Excimer lasers are a special sort of gas laser powered by an electric discharge in which the lasing medium is an excimer , or more precisely an exciplex in existing designs. These are molecules which can only exist with one atom in an excited electronic state. Once the molecule transfers its excitation energy to a photon, its atoms are no longer bound to each other and the molecule disintegrates. This drastically reduces the population of the lower energy state thus greatly facilitating a population inversion. Excimers currently used are all noble gas compounds ; noble gasses are chemically inert and can only form compounds while in an excited state.
Excimer lasers typically operate at ultraviolet wavelengths with major applications including semiconductor photolithography and LASIK eye surgery. Solid-state lasers use a crystalline or glass rod which is "doped" with ions that provide the required energy states. For example, the first working laser was a ruby laser , made from ruby chromium -doped corundum. The population inversion is actually maintained in the dopant. These materials are pumped optically using a shorter wavelength than the lasing wavelength, often from a flashtube or from another laser.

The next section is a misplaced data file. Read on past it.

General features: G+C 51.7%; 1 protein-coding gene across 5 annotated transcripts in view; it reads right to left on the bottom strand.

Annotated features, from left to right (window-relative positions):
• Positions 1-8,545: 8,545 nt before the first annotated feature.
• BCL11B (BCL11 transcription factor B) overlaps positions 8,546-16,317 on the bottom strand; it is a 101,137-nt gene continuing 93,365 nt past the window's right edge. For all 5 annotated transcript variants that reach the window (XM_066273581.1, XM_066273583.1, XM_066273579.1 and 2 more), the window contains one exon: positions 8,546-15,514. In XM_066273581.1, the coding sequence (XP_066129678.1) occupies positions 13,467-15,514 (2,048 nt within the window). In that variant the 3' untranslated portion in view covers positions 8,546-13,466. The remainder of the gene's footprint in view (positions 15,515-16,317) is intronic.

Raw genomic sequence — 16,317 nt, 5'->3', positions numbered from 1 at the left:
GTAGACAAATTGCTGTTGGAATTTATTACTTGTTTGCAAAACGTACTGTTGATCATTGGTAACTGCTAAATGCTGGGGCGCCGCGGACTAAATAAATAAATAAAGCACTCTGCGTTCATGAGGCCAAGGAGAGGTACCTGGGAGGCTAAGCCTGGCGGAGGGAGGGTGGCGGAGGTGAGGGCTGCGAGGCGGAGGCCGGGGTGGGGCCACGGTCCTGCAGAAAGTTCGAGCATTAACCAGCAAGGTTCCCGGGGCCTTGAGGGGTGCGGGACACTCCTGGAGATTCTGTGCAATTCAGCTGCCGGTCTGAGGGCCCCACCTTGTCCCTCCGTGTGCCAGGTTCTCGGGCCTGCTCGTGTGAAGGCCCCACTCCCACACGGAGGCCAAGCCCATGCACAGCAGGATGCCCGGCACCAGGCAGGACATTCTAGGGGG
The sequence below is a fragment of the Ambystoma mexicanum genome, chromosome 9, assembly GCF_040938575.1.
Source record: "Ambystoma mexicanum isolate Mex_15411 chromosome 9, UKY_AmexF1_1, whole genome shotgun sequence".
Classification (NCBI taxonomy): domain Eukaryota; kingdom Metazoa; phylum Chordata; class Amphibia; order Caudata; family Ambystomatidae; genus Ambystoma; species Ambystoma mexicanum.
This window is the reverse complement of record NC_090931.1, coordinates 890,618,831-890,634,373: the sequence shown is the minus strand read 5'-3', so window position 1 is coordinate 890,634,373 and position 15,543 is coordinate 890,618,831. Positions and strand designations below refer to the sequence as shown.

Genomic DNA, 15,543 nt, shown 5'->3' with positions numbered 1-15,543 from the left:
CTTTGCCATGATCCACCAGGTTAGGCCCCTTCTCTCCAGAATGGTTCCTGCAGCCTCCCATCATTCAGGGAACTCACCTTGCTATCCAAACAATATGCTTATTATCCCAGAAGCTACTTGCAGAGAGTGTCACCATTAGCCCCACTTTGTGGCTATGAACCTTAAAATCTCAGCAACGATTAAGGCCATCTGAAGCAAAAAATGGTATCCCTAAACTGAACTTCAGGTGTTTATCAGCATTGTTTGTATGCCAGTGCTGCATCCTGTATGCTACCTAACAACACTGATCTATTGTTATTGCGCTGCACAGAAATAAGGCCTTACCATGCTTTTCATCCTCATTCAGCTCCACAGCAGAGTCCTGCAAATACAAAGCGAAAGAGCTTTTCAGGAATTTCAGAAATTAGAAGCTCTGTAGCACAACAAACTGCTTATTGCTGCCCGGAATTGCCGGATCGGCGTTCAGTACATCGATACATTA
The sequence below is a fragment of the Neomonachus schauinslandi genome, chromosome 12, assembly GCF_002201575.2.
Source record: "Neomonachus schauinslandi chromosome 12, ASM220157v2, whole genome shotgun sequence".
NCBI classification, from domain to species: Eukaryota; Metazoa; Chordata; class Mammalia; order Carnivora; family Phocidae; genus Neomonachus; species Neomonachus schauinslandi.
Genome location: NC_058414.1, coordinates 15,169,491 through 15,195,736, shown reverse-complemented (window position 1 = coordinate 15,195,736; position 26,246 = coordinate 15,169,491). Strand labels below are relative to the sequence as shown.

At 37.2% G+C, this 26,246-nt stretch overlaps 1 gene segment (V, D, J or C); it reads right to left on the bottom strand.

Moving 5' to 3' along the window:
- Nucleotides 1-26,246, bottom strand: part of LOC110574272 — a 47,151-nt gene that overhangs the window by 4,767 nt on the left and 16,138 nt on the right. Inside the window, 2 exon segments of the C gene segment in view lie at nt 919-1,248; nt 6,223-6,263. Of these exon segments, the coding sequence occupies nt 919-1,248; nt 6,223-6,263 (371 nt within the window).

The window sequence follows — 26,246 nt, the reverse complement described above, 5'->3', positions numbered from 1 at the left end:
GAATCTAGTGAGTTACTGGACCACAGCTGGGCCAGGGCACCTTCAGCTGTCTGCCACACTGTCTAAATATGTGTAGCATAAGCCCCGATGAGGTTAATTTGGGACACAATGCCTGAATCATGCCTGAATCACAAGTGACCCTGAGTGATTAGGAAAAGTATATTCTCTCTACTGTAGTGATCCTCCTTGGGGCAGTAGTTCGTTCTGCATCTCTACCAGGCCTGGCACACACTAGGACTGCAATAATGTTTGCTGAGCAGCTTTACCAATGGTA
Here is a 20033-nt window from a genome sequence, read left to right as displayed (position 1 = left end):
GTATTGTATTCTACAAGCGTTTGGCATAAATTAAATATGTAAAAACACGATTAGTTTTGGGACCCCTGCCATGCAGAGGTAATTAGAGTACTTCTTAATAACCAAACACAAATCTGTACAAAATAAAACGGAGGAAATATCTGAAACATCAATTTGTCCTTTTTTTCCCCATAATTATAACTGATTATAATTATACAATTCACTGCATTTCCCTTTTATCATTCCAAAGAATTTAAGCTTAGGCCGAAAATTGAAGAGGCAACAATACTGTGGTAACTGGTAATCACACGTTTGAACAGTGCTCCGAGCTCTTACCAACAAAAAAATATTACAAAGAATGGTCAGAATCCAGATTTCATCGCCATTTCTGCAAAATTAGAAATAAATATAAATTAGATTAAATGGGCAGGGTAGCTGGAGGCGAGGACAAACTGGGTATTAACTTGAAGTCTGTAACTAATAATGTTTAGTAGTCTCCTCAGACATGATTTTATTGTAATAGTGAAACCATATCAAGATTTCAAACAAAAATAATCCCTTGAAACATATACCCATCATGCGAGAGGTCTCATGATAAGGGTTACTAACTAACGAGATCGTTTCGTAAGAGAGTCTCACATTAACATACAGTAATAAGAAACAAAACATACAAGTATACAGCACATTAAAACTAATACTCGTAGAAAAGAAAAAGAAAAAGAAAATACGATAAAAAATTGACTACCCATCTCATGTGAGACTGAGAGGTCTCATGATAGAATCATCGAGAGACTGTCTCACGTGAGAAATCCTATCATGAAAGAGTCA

The usage of the term "solid-state" in laser physics is narrower than in typical use. Semiconductor lasers laser diodes are typically not referred to as solid-state lasers. They are used for cutting, welding and marking of metals and other materials, and also in spectroscopy and for pumping dye lasers. However, in thermal equilibrium, stimulated emission does not account to a significant extent. The reason is there are far more electrons in the ground state than in the excited states.
And the rates of absorption and emission is proportional the number of electrons in ground state and excited states, respectively. If the higher energy state has a greater population than the lower energy state, then the light in the system undergoes a net increase in intensity. And this is called population inversion. But this process cannot be achieved by only two states, because the electrons will eventually reach equilibrium with the de-exciting processes of spontaneous and stimulated emission.
Then external energy is provided to excite them to level 3, referred as pumping. The source of pumping energy varies with different laser medium, such as electrical discharge and chemical reaction, etc. In a medium suitable for laser operation, we require these excited atoms to quickly decay to level 2, transferring the energy to the phonons of the lattice of the host material.